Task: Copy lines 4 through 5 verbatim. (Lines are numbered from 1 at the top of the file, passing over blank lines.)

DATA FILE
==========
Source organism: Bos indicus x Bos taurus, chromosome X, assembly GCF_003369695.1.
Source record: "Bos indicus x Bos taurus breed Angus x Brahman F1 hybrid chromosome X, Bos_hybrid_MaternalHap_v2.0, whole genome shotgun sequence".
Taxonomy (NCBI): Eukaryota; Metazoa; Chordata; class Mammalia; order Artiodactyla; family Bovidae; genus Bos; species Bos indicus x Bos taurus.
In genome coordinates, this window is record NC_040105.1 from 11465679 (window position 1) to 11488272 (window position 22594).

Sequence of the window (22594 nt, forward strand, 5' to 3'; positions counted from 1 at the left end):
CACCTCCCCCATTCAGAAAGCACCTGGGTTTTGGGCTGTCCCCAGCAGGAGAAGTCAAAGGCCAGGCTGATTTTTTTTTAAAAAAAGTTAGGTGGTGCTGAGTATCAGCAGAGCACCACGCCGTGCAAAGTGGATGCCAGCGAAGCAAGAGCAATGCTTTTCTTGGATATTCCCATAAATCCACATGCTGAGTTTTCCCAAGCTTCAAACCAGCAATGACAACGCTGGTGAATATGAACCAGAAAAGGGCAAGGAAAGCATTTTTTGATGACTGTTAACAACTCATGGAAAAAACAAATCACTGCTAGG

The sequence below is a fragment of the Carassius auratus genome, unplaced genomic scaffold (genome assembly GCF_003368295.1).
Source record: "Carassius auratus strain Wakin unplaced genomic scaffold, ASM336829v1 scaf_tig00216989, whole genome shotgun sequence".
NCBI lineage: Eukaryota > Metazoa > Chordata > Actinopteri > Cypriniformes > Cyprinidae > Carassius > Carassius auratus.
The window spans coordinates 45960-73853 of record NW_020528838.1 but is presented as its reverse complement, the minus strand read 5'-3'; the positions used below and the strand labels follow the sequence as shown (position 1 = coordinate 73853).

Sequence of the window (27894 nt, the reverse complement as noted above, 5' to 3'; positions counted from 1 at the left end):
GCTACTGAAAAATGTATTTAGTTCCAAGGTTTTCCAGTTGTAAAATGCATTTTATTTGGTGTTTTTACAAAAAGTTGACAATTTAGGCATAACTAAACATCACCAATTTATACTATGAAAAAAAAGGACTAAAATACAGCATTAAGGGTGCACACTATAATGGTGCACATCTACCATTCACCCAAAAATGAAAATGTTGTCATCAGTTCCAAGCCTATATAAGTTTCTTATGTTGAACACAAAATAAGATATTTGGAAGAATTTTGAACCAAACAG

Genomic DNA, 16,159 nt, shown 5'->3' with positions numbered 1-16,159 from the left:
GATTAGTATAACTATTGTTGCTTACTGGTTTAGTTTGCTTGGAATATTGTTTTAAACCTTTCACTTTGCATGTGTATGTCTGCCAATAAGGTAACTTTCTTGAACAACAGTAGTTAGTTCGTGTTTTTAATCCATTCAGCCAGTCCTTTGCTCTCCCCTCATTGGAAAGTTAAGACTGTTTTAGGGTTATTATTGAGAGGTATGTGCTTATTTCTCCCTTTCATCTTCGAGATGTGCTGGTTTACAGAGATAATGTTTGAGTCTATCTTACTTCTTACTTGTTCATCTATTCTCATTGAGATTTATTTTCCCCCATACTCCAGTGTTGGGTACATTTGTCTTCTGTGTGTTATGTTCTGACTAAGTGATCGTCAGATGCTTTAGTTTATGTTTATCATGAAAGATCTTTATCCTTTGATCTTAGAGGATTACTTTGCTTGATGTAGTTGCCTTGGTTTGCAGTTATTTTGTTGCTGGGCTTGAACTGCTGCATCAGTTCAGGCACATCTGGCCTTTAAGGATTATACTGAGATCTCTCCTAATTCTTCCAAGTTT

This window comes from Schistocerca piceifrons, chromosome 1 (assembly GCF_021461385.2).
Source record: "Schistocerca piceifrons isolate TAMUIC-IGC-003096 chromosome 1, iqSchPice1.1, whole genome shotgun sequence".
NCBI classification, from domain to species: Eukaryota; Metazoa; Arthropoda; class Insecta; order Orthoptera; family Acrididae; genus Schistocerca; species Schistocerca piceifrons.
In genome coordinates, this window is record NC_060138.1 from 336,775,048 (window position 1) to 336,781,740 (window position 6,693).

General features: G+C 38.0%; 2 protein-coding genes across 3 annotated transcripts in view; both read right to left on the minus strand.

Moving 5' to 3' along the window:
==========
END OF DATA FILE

In genome coordinates, this window is record NC_040105.1 from 11465679 (window position 1) to 11488272 (window position 22594).

Sequence of the window (22594 nt, forward strand, 5' to 3'; positions counted from 1 at the left end):